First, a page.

>
> June
>
> Bewitched (Nora Ephron)

No freakin' way. Dislike Will Ferrell (why does everyone seem to love him?--he was okay on SNL but is otherwise irritating) and absolutely hate Kidman. *mutter*

> Land of the Dead (George Romero)
> Lila Says (Ziad Doueiri)

Wanna see both of these, but it's doubtful I'll have the money until they're both out of theaters. Zombies...yay!

> Rize (David LaChapelle)

One wonders...did he add the "La" just so people wouldn't confuse him with Dave Chapelle? Actually, I saw a preview of this on TV, and immediately thought, "Whoa." I'll likely catch it on DVD.

> The War on the War on Drugs (Cevin D. Soling)

Eh?

> Tropical Malady (Apichatpong Weerasethakul)
> War of the Worlds (Steven Spielberg)
>

Seeing the second (I love big sci-fi and horror...and cheese), and will at least catch the first on DVD. I might change my opinion, but I've not seen a trailer or anything else. Just a summary.

> July

> Undead (Michael Spierig/Peter Spierig)

Australian zombies. ;)

> Dark Water (Walter Salles, Jr.)
> Fantastic Four (Tim Story)

First on DVD, second on cable, IF I'm bored. I'm seconding (or is it a third or fourth by now?) the comic book movies comment.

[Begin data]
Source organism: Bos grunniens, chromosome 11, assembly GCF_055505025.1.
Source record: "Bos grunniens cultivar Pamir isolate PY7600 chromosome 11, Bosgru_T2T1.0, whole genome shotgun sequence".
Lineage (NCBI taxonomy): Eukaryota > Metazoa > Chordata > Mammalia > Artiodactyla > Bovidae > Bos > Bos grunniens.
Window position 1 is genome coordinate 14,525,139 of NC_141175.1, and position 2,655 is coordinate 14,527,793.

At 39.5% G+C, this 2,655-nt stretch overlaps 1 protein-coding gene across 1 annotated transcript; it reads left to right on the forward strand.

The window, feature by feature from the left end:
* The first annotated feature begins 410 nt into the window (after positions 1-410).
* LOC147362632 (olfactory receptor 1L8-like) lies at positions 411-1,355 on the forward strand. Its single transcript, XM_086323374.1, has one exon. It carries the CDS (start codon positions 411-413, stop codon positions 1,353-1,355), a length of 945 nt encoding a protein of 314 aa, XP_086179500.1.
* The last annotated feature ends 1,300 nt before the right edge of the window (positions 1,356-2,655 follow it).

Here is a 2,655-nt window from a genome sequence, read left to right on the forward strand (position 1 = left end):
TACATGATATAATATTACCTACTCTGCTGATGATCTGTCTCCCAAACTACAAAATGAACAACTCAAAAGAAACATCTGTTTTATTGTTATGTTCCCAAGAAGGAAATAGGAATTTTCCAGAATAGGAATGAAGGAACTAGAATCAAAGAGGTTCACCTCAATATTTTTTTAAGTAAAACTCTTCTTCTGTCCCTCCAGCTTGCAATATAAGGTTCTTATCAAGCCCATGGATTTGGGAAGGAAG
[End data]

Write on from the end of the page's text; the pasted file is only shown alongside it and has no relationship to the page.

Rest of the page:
> The Warrior (Asif Kapadia)

What's this one about?

> The Devil's Rejects (Rob Zombie)

Never.

> The Edukators (Hans Weingartner)
> The Island (Michael Bay)

DVD.

> Must Love Dogs (Gary David Goldberg)

Gag me?

> Night Watch (Timur Bekmambetov)

Yes! Woot!

> Sky High (Mike Mitchell)
> Stealth (Rob Cohen)

Gag me on the first (damned comic book movies) and DVD on the second.

> August
>
> 2046 (Wong Kar-Wai)

DVD

> The Brothers Grimm (Terry Gilliam)
> The Cave (Bruce Hunt)

Not sure on the first...probably DVD on the second (unless I'm bored and have lots of cash--Not likely).

> Cry Wolf (Jeff Wadlow)

*mutters about stupid teenage slasher flicks*

> The Dukes of Hazzard (Jay Chandrasekhar)

...

> Red Eye (Wes Craven)
> The Skeleton Key (Iain Softley)

More DVD fun. :P At least Wes Craven seems to be going for a different kind of storyline this time. Ahh...I miss the days of Robert Englund.

> Valiant (Gary Chapman)

*mutters about CGI movies*



Actually, I don't know anything about the majority of those movies. Wanna illuminate them some, Eo?
Eoliano
post #16  on June 22, 2005 - 7:40 PM PDT  
> Actually, I don't know anything about the majority of those movies.

I made the list, not the movies y'awl, so that makes two of us! = ; - 0 ~

> Wanna illuminate them some, Eo?

Sure, if you come a little closer to the flame...

> > Valiant (Gary Chapman)

> *mutters about CGI movies*

It an animated comedy.